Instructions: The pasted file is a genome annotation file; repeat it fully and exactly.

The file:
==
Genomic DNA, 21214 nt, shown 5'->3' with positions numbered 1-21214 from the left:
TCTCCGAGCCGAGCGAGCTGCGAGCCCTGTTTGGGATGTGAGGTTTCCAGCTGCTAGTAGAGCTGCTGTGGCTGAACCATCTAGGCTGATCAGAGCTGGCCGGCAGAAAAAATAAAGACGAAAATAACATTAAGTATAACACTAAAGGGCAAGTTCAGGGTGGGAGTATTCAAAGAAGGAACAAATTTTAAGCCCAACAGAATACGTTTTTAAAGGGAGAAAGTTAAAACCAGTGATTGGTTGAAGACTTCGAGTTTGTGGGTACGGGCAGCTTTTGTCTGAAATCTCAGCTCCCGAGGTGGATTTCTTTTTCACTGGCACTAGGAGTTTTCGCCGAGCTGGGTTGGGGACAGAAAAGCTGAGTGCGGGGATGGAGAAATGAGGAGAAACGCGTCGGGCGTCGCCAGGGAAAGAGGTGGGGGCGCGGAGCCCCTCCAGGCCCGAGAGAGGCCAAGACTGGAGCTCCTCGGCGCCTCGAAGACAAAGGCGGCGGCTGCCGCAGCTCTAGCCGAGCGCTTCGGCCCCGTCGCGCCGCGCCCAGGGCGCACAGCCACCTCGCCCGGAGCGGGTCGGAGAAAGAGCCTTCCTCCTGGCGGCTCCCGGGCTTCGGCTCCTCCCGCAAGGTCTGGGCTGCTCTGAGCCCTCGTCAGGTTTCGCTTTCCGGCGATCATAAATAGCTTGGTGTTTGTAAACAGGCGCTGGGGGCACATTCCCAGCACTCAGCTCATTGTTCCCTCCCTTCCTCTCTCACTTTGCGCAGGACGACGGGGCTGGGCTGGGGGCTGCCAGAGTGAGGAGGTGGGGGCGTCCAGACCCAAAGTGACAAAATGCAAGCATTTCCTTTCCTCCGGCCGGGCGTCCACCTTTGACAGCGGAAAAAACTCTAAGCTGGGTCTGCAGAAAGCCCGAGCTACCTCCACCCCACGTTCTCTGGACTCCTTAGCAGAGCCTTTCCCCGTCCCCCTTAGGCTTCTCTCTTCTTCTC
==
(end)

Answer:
Genomic DNA, 21214 nt, shown 5'->3' with positions numbered 1-21214 from the left:
TCTCCGAGCCGAGCGAGCTGCGAGCCCTGTTTGGGATGTGAGGTTTCCAGCTGCTAGTAGAGCTGCTGTGGCTGAACCATCTAGGCTGATCAGAGCTGGCCGGCAGAAAAAATAAAGACGAAAATAACATTAAGTATAACACTAAAGGGCAAGTTCAGGGTGGGAGTATTCAAAGAAGGAACAAATTTTAAGCCCAACAGAATACGTTTTTAAAGGGAGAAAGTTAAAACCAGTGATTGGTTGAAGACTTCGAGTTTGTGGGTACGGGCAGCTTTTGTCTGAAATCTCAGCTCCCGAGGTGGATTTCTTTTTCACTGGCACTAGGAGTTTTCGCCGAGCTGGGTTGGGGACAGAAAAGCTGAGTGCGGGGATGGAGAAATGAGGAGAAACGCGTCGGGCGTCGCCAGGGAAAGAGGTGGGGGCGCGGAGCCCCTCCAGGCCCGAGAGAGGCCAAGACTGGAGCTCCTCGGCGCCTCGAAGACAAAGGCGGCGGCTGCCGCAGCTCTAGCCGAGCGCTTCGGCCCCGTCGCGCCGCGCCCAGGGCGCACAGCCACCTCGCCCGGAGCGGGTCGGAGAAAGAGCCTTCCTCCTGGCGGCTCCCGGGCTTCGGCTCCTCCCGCAAGGTCTGGGCTGCTCTGAGCCCTCGTCAGGTTTCGCTTTCCGGCGATCATAAATAGCTTGGTGTTTGTAAACAGGCGCTGGGGGCACATTCCCAGCACTCAGCTCATTGTTCCCTCCCTTCCTCTCTCACTTTGCGCAGGACGACGGGGCTGGGCTGGGGGCTGCCAGAGTGAGGAGGTGGGGGCGTCCAGACCCAAAGTGACAAAATGCAAGCATTTCCTTTCCTCCGGCCGGGCGTCCACCTTTGACAGCGGAAAAAACTCTAAGCTGGGTCTGCAGAAAGCCCGAGCTACCTCCACCCCACGTTCTCTGGACTCCTTAGCAGAGCCTTTCCCCGTCCCCCTTAGGCTTCTCTCTTCTTCTC